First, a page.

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dc.contributor.authorScholz, Aleks
dc.contributor.authorNatta, Antonella
dc.contributor.authorBozhinova, Inna
dc.contributor.authorPetkova, Maya
dc.contributor.authorRelles, Howard
dc.contributor.authorEislöffel, Jochen
dc.identifier.citationScholz , A , Natta , A , Bozhinova , I , Petkova , M , Relles , H & Eislöffel , J 2019 , ' Clumpy dust rings around non-accreting young stars ' , Monthly Notices of the Royal Astronomical Society , vol. 484 , no. 3 , pp. 4260–4272 .
dc.identifier.otherPURE: 257807773
dc.identifier.otherPURE UUID: dff2f8bf-cd51-46d7-9e09-c86b0d11f344
dc.identifier.otherBibCode: 2019MNRAS.tmp..265S
dc.identifier.otherBibCode: 2019MNRAS.484.4260S
dc.identifier.otherScopus: 85067106947
dc.identifier.otherWOS: 000462410300101
dc.descriptionThis project was supported by STFC grant ST/R000824/1 to AS. MP acknowledges funding from the European Research Council (ERC) under the European Union’s Horizon 2020 research and innovation programme via the ERC Starting Grant MUSTANG (grant agreement number 714907), and from the ERC under ERC-2011-ADG via the ECOGAL project (grant agreement number 291227).en
dc.description.abstractWe investigate four young, but non-accreting, very low mass stars in Orion, which show irregular eclipses by circumstellar dust. The eclipses are not recurring periodically, are variable in depth, lack a flat bottom, and their duration is comparable to the typical time-scale between eclipses. The dimming is associated with reddening consistent with dust extinction. Taken together this implies the presence of rings around these four stars, with radii ranging from 0.01 to 40 au, comprised of optically thin dust clouds. The stars also show infrared excess indicating the presence of evolved circumstellar discs, with orders of magnitude more material than needed for the eclipses. However, the rings need to cover an opening angle of about 20 deg to explain how common these variable stars are in the coeval population in the same region, which is more extended than a typical disc. Thus, we propose that the rings may not be part of the discs, but instead separate structures with larger scale heights. To be sustained over years, the rings need to be replenished by dust from the disc or gravitationally bound to an object (e.g. planets or planetesimals). These four stars belong to a growing and diverse class of post-T Tauri stars with dips or eclipses in their light curves. Dusty rings with scale heights exceeding those of discs may be a common phenomenon at stellar ages between 5 and 10 Myr, in the transition from accretion discs to debris discs. These structures could be caused by migrating planets and may be signposts for the presence of young planetary systems.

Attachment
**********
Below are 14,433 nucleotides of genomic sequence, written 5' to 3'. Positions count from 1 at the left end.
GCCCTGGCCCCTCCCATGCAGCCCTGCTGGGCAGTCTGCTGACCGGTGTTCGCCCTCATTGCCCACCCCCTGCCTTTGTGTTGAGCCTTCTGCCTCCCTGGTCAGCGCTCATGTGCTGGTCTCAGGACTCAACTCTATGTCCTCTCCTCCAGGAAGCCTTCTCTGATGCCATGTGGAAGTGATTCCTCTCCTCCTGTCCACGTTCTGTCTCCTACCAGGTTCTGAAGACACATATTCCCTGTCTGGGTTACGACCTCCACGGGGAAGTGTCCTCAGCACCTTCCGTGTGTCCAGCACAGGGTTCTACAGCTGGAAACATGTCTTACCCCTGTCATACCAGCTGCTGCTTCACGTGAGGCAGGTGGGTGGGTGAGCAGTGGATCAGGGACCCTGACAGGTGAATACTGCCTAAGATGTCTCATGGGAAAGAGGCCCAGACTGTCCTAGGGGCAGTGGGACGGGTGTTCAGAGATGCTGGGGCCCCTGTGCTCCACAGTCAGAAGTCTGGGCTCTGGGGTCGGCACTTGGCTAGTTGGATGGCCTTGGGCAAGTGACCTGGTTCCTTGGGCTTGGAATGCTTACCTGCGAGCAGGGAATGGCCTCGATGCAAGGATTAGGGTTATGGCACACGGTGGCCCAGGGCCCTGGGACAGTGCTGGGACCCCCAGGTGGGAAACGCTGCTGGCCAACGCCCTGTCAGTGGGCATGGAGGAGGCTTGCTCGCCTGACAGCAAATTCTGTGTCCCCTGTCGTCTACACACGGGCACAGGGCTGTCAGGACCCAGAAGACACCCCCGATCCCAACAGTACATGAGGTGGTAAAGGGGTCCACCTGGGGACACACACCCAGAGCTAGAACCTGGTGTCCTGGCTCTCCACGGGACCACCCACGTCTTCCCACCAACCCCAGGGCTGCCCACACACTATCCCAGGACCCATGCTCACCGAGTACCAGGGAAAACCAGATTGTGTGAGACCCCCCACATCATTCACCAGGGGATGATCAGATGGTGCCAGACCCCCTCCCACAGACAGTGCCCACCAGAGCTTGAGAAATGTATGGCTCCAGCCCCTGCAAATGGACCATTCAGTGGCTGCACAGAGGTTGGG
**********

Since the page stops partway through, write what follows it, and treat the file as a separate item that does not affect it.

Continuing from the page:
dc.relation.ispartofMonthly Notices of the Royal Astronomical Societyen
dc.rights© 2019, the Author(s). Published by Oxford University Press on behalf of the Royal Astronomical Society. This work has been made available online in accordance with the publisher's policies. This is the final published version of the work, which was originally published at
dc.subjectPlanets and satellites: formationen
dc.subjectProtoplanetary discsen
dc.subjectCircumstellar matteren
dc.subjectStars: pre-main-sequenceen
dc.subjectQB Astronomyen
dc.subjectQC Physicsen
dc.titleClumpy dust rings around non-accreting young starsen
dc.typeJournal articleen
dc.contributor.sponsorScience & Technology Facilities Councilen
dc.contributor.sponsorEuropean Research Councilen
dc.contributor.sponsorScience & Technology Facilities Councilen
dc.description.versionPublisher PDFen
dc.contributor.institutionUniversity of St Andrews. School of Physics and Astronomyen
dc.contributor.institutionUniversity of St Andrews. St Andrews Centre for Exoplanet Scienceen
dc.description.statusPeer revieweden

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